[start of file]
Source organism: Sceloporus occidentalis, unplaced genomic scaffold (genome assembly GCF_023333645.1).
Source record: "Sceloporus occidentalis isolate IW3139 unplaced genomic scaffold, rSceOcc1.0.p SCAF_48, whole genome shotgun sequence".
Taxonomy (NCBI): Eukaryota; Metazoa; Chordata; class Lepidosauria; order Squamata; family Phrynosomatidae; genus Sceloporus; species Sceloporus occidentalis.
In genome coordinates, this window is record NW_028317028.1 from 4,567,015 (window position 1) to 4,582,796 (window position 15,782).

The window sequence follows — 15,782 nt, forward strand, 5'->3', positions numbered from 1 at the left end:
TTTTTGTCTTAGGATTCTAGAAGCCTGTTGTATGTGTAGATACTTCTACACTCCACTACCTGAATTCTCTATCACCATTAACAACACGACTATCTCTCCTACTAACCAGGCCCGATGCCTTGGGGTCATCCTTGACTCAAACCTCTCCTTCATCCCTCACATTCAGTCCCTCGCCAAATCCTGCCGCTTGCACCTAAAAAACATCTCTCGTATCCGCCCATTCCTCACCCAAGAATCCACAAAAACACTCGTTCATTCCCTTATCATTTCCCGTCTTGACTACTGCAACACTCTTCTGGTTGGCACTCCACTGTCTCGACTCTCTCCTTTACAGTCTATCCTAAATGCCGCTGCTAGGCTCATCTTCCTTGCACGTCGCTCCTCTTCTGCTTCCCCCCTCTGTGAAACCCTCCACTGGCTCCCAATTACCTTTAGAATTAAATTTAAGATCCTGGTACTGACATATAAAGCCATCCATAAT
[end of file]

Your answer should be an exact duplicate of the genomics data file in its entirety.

Source organism: Sceloporus occidentalis, unplaced genomic scaffold (genome assembly GCF_023333645.1).
Source record: "Sceloporus occidentalis isolate IW3139 unplaced genomic scaffold, rSceOcc1.0.p SCAF_48, whole genome shotgun sequence".
Taxonomy (NCBI): Eukaryota; Metazoa; Chordata; class Lepidosauria; order Squamata; family Phrynosomatidae; genus Sceloporus; species Sceloporus occidentalis.
In genome coordinates, this window is record NW_028317028.1 from 4,567,015 (window position 1) to 4,582,796 (window position 15,782).

The window sequence follows — 15,782 nt, forward strand, 5'->3', positions numbered from 1 at the left end:
TTTTTGTCTTAGGATTCTAGAAGCCTGTTGTATGTGTAGATACTTCTACACTCCACTACCTGAATTCTCTATCACCATTAACAACACGACTATCTCTCCTACTAACCAGGCCCGATGCCTTGGGGTCATCCTTGACTCAAACCTCTCCTTCATCCCTCACATTCAGTCCCTCGCCAAATCCTGCCGCTTGCACCTAAAAAACATCTCTCGTATCCGCCCATTCCTCACCCAAGAATCCACAAAAACACTCGTTCATTCCCTTATCATTTCCCGTCTTGACTACTGCAACACTCTTCTGGTTGGCACTCCACTGTCTCGACTCTCTCCTTTACAGTCTATCCTAAATGCCGCTGCTAGGCTCATCTTCCTTGCACGTCGCTCCTCTTCTGCTTCCCCCCTCTGTGAAACCCTCCACTGGCTCCCAATTACCTTTAGAATTAAATTTAAGATCCTGGTACTGACATATAAAGCCATCCATAAT